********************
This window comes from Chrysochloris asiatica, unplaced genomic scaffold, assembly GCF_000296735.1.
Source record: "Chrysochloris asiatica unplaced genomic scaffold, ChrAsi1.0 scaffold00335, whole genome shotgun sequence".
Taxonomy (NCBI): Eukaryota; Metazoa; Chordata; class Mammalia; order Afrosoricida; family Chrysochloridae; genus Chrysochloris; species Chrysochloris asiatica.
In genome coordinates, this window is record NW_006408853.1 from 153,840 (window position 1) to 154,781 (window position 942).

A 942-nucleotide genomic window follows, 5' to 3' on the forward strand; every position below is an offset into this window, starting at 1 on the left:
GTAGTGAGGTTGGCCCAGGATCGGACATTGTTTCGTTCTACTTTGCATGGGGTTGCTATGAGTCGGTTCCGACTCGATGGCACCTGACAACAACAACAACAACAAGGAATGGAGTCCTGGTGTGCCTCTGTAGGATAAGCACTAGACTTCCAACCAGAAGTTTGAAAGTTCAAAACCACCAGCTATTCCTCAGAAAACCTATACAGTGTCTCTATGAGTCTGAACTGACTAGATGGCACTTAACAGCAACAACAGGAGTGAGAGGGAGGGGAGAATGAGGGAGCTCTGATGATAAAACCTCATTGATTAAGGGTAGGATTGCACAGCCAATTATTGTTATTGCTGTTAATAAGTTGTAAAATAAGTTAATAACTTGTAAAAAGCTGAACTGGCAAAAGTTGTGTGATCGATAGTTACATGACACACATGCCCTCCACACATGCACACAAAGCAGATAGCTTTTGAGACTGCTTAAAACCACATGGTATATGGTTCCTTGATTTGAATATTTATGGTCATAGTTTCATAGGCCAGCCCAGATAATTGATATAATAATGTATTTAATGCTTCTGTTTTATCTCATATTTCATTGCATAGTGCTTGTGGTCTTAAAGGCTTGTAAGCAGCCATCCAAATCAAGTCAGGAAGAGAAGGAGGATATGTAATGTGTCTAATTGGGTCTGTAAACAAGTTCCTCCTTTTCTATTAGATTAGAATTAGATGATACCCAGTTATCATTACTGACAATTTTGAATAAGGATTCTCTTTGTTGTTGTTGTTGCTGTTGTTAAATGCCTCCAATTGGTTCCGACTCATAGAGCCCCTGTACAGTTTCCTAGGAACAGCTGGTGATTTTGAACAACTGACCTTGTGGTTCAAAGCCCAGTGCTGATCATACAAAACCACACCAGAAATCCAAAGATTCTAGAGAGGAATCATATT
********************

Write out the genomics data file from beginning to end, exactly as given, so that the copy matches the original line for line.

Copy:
This window comes from Chrysochloris asiatica, unplaced genomic scaffold, assembly GCF_000296735.1.
Source record: "Chrysochloris asiatica unplaced genomic scaffold, ChrAsi1.0 scaffold00335, whole genome shotgun sequence".
Taxonomy (NCBI): Eukaryota; Metazoa; Chordata; class Mammalia; order Afrosoricida; family Chrysochloridae; genus Chrysochloris; species Chrysochloris asiatica.
In genome coordinates, this window is record NW_006408853.1 from 153,840 (window position 1) to 154,781 (window position 942).

A 942-nucleotide genomic window follows, 5' to 3' on the forward strand; every position below is an offset into this window, starting at 1 on the left:
GTAGTGAGGTTGGCCCAGGATCGGACATTGTTTCGTTCTACTTTGCATGGGGTTGCTATGAGTCGGTTCCGACTCGATGGCACCTGACAACAACAACAACAACAAGGAATGGAGTCCTGGTGTGCCTCTGTAGGATAAGCACTAGACTTCCAACCAGAAGTTTGAAAGTTCAAAACCACCAGCTATTCCTCAGAAAACCTATACAGTGTCTCTATGAGTCTGAACTGACTAGATGGCACTTAACAGCAACAACAGGAGTGAGAGGGAGGGGAGAATGAGGGAGCTCTGATGATAAAACCTCATTGATTAAGGGTAGGATTGCACAGCCAATTATTGTTATTGCTGTTAATAAGTTGTAAAATAAGTTAATAACTTGTAAAAAGCTGAACTGGCAAAAGTTGTGTGATCGATAGTTACATGACACACATGCCCTCCACACATGCACACAAAGCAGATAGCTTTTGAGACTGCTTAAAACCACATGGTATATGGTTCCTTGATTTGAATATTTATGGTCATAGTTTCATAGGCCAGCCCAGATAATTGATATAATAATGTATTTAATGCTTCTGTTTTATCTCATATTTCATTGCATAGTGCTTGTGGTCTTAAAGGCTTGTAAGCAGCCATCCAAATCAAGTCAGGAAGAGAAGGAGGATATGTAATGTGTCTAATTGGGTCTGTAAACAAGTTCCTCCTTTTCTATTAGATTAGAATTAGATGATACCCAGTTATCATTACTGACAATTTTGAATAAGGATTCTCTTTGTTGTTGTTGTTGCTGTTGTTAAATGCCTCCAATTGGTTCCGACTCATAGAGCCCCTGTACAGTTTCCTAGGAACAGCTGGTGATTTTGAACAACTGACCTTGTGGTTCAAAGCCCAGTGCTGATCATACAAAACCACACCAGAAATCCAAAGATTCTAGAGAGGAATCATATT